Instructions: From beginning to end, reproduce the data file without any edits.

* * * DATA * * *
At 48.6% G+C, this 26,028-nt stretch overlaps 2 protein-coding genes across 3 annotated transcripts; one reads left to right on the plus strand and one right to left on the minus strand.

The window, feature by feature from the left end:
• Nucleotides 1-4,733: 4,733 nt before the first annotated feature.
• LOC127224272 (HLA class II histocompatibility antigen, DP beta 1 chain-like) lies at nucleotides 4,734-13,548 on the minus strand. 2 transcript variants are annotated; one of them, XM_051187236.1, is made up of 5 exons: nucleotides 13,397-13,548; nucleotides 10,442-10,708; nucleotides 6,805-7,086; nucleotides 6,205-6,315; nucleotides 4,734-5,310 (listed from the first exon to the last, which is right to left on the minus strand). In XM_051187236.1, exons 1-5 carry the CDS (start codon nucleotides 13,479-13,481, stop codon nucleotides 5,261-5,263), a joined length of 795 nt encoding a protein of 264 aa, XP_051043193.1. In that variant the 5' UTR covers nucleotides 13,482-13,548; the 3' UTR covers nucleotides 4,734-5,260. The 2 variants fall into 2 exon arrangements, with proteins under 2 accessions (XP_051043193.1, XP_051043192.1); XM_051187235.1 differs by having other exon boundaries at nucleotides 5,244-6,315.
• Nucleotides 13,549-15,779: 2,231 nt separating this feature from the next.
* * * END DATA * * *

At 48.6% G+C, this 26,028-nt stretch overlaps 2 protein-coding genes across 3 annotated transcripts; one reads left to right on the plus strand and one right to left on the minus strand.

The window, feature by feature from the left end:
• Nucleotides 1-4,733: 4,733 nt before the first annotated feature.
• LOC127224272 (HLA class II histocompatibility antigen, DP beta 1 chain-like) lies at nucleotides 4,734-13,548 on the minus strand. 2 transcript variants are annotated; one of them, XM_051187236.1, is made up of 5 exons: nucleotides 13,397-13,548; nucleotides 10,442-10,708; nucleotides 6,805-7,086; nucleotides 6,205-6,315; nucleotides 4,734-5,310 (listed from the first exon to the last, which is right to left on the minus strand). In XM_051187236.1, exons 1-5 carry the CDS (start codon nucleotides 13,479-13,481, stop codon nucleotides 5,261-5,263), a joined length of 795 nt encoding a protein of 264 aa, XP_051043193.1. In that variant the 5' UTR covers nucleotides 13,482-13,548; the 3' UTR covers nucleotides 4,734-5,260. The 2 variants fall into 2 exon arrangements, with proteins under 2 accessions (XP_051043193.1, XP_051043192.1); XM_051187235.1 differs by having other exon boundaries at nucleotides 5,244-6,315.
• Nucleotides 13,549-15,779: 2,231 nt separating this feature from the next.